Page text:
Willis v Apple is a myth, but media jumps on iTunes 'issue'
Journalists fall for fact-free tale as Sunday Times piece goes viral
EARLIER this week the media latched on to the story of how Hollywood actor Bruce Willis was preparing to take on the might of Apple over the fate of his iTunes collection, which he hoped to leave to his children.
The tale ticked all the boxes. It had a recognisable lead character in Willis and an interesting issue at its heart: who owns our digital data? The only problem was that the story, carried in The Sunday Times, had absolutely no sources or verification.
However, the story was quickly spotted and lifted by other publications including the Sun and the Daily Mail. From there it began to spread rapidly across the internet with few journalists bothering to ask questions about the story's provenance.
Some, though, were sceptical about the tale. BBC technology reporter Dave Lee was one of the first to smell a rat. On Monday he tweeted: "Bruce Willis v Apple story is flakier than a Twirl. Has ANYONE actually got a source? Even Sunday Times piece doesn't specify one."
However, by now the story had legs and was being picked up left right and centre, and was even making waves on the other side of the Atlantic.
Even The Guardian appeared confused about what to do. On Monday morning its website carried a story under the headline "Bruce Willis to fight Apple over right to leave iTunes library in will".
But just over 12 hours later on Monday night a blog by technology writer Charles Arthur appeared on the site announcing: "No, Bruce Willis isn't suing Apple over iTunes rights".
It dissected the original Sunday Times piece and pointed out that it lacked any form of verification. "Still, without any actual quotes from Willis or his agents, lawyers, etc, nobody would follow this up and just write a story, would they? Without any sources?" asked Arthur.
Only when proof that the story was not true arrived in the form of a tweet from Willis's wife, Emma Heming-Willis, did the story start to lose its initial impetus. When asked about the articles she responded: "It's not a true story."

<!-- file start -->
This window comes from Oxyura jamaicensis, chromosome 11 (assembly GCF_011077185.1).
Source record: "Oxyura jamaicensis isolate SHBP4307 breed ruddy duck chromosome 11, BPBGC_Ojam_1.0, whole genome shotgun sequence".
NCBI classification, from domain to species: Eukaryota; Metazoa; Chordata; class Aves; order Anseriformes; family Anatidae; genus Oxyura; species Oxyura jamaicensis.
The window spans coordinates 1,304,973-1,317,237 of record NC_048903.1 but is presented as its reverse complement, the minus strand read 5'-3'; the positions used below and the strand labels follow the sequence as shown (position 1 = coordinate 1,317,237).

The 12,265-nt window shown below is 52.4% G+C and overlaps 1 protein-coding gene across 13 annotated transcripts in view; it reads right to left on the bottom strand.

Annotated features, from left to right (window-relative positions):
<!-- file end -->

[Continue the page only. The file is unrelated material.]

However, the media was not deterred. As some publications revelled in the mistakes of their rivals, others earnestly pointed out that the issue of digital rights was a valid one to investigate and began to do so.
Writing in the London Evening Standard today, historian Dan Jones announced: "The truth of this case is neither here nor there. The issues it raises are important.
"Willis may or may not be suing Apple to clarify ownership of his data today. But you can bet that in decades to come there will be plenty of people like him who will be doing exactly that."
The tale also has an interesting moral for online newspapers that do not give credit to their sources, after the Daily Mail ended up embarrassed in more ways than one.
The tabloid was one of the first publications to pick up the 'story' but neglected to inform its readers that it was a straight lift from another paper. That meant that as the story began to circulate many other publications credited the Mail as the original source.
This of course reflected badly on the Mail, but when it emerged that the story was made up, the paper reacted in somewhat underhand fashion by simply going back to its original article and crediting the Sunday Times with the error and adding a helpful link.